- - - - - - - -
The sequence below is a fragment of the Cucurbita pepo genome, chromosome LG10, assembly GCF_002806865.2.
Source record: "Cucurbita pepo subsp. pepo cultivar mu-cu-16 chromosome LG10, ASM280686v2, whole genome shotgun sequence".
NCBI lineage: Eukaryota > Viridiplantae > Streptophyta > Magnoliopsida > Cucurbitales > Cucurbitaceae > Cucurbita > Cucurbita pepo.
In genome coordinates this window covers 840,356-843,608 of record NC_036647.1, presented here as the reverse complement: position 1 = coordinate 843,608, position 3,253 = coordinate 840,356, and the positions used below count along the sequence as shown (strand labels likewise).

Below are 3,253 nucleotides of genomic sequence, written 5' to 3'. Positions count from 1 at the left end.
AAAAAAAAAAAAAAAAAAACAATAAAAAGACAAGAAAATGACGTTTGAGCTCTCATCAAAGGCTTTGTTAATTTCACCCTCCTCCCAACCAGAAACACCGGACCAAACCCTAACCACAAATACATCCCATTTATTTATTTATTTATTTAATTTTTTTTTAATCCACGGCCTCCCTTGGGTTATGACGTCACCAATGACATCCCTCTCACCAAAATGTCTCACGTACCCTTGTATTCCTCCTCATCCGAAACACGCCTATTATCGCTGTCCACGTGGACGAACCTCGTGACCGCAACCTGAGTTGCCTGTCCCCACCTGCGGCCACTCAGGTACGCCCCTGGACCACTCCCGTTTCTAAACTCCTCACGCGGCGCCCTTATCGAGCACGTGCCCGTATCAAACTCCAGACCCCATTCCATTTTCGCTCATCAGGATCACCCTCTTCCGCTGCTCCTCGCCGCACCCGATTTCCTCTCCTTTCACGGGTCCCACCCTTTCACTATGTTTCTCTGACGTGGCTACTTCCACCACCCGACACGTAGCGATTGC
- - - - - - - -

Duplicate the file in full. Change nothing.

The sequence below is a fragment of the Cucurbita pepo genome, chromosome LG10, assembly GCF_002806865.2.
Source record: "Cucurbita pepo subsp. pepo cultivar mu-cu-16 chromosome LG10, ASM280686v2, whole genome shotgun sequence".
NCBI lineage: Eukaryota > Viridiplantae > Streptophyta > Magnoliopsida > Cucurbitales > Cucurbitaceae > Cucurbita > Cucurbita pepo.
In genome coordinates this window covers 840,356-843,608 of record NC_036647.1, presented here as the reverse complement: position 1 = coordinate 843,608, position 3,253 = coordinate 840,356, and the positions used below count along the sequence as shown (strand labels likewise).

Below are 3,253 nucleotides of genomic sequence, written 5' to 3'. Positions count from 1 at the left end.
AAAAAAAAAAAAAAAAAAACAATAAAAAGACAAGAAAATGACGTTTGAGCTCTCATCAAAGGCTTTGTTAATTTCACCCTCCTCCCAACCAGAAACACCGGACCAAACCCTAACCACAAATACATCCCATTTATTTATTTATTTATTTAATTTTTTTTTAATCCACGGCCTCCCTTGGGTTATGACGTCACCAATGACATCCCTCTCACCAAAATGTCTCACGTACCCTTGTATTCCTCCTCATCCGAAACACGCCTATTATCGCTGTCCACGTGGACGAACCTCGTGACCGCAACCTGAGTTGCCTGTCCCCACCTGCGGCCACTCAGGTACGCCCCTGGACCACTCCCGTTTCTAAACTCCTCACGCGGCGCCCTTATCGAGCACGTGCCCGTATCAAACTCCAGACCCCATTCCATTTTCGCTCATCAGGATCACCCTCTTCCGCTGCTCCTCGCCGCACCCGATTTCCTCTCCTTTCACGGGTCCCACCCTTTCACTATGTTTCTCTGACGTGGCTACTTCCACCACCCGACACGTAGCGATTGC